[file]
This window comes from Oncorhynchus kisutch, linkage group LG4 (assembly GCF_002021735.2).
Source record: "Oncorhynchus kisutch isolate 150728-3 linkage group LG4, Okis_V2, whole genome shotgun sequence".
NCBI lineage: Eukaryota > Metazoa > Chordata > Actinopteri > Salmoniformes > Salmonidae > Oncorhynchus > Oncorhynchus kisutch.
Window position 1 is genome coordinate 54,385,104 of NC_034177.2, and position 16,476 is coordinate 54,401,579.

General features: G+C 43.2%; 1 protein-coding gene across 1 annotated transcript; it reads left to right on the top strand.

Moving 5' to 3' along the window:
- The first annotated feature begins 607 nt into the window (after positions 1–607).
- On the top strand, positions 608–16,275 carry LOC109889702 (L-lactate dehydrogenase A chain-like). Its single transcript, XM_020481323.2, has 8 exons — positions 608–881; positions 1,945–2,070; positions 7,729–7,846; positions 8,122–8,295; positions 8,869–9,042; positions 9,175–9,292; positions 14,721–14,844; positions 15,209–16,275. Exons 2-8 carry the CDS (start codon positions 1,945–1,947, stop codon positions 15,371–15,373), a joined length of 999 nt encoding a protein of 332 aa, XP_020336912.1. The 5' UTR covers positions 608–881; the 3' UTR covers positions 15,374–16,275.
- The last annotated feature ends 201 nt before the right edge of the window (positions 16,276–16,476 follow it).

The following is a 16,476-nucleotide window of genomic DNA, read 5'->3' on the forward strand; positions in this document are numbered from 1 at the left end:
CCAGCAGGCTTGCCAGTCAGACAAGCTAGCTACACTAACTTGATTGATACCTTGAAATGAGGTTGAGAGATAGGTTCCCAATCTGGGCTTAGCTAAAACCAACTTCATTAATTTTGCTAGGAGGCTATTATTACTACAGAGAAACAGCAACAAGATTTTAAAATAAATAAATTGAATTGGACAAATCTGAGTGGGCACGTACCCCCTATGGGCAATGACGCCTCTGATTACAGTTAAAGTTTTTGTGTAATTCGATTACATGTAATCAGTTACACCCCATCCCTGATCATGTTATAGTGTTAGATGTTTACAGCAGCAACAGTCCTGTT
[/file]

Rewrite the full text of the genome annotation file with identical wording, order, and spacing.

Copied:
This window comes from Oncorhynchus kisutch, linkage group LG4 (assembly GCF_002021735.2).
Source record: "Oncorhynchus kisutch isolate 150728-3 linkage group LG4, Okis_V2, whole genome shotgun sequence".
NCBI lineage: Eukaryota > Metazoa > Chordata > Actinopteri > Salmoniformes > Salmonidae > Oncorhynchus > Oncorhynchus kisutch.
Window position 1 is genome coordinate 54,385,104 of NC_034177.2, and position 16,476 is coordinate 54,401,579.

General features: G+C 43.2%; 1 protein-coding gene across 1 annotated transcript; it reads left to right on the top strand.

Moving 5' to 3' along the window:
- The first annotated feature begins 607 nt into the window (after positions 1–607).
- On the top strand, positions 608–16,275 carry LOC109889702 (L-lactate dehydrogenase A chain-like). Its single transcript, XM_020481323.2, has 8 exons — positions 608–881; positions 1,945–2,070; positions 7,729–7,846; positions 8,122–8,295; positions 8,869–9,042; positions 9,175–9,292; positions 14,721–14,844; positions 15,209–16,275. Exons 2-8 carry the CDS (start codon positions 1,945–1,947, stop codon positions 15,371–15,373), a joined length of 999 nt encoding a protein of 332 aa, XP_020336912.1. The 5' UTR covers positions 608–881; the 3' UTR covers positions 15,374–16,275.
- The last annotated feature ends 201 nt before the right edge of the window (positions 16,276–16,476 follow it).

The following is a 16,476-nucleotide window of genomic DNA, read 5'->3' on the forward strand; positions in this document are numbered from 1 at the left end:
CCAGCAGGCTTGCCAGTCAGACAAGCTAGCTACACTAACTTGATTGATACCTTGAAATGAGGTTGAGAGATAGGTTCCCAATCTGGGCTTAGCTAAAACCAACTTCATTAATTTTGCTAGGAGGCTATTATTACTACAGAGAAACAGCAACAAGATTTTAAAATAAATAAATTGAATTGGACAAATCTGAGTGGGCACGTACCCCCTATGGGCAATGACGCCTCTGATTACAGTTAAAGTTTTTGTGTAATTCGATTACATGTAATCAGTTACACCCCATCCCTGATCATGTTATAGTGTTAGATGTTTACAGCAGCAACAGTCCTGTT